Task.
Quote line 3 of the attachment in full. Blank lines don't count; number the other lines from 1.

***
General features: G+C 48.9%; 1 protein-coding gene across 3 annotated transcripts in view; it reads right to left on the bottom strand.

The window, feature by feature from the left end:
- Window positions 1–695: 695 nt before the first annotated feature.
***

- Window positions 1–695: 695 nt before the first annotated feature.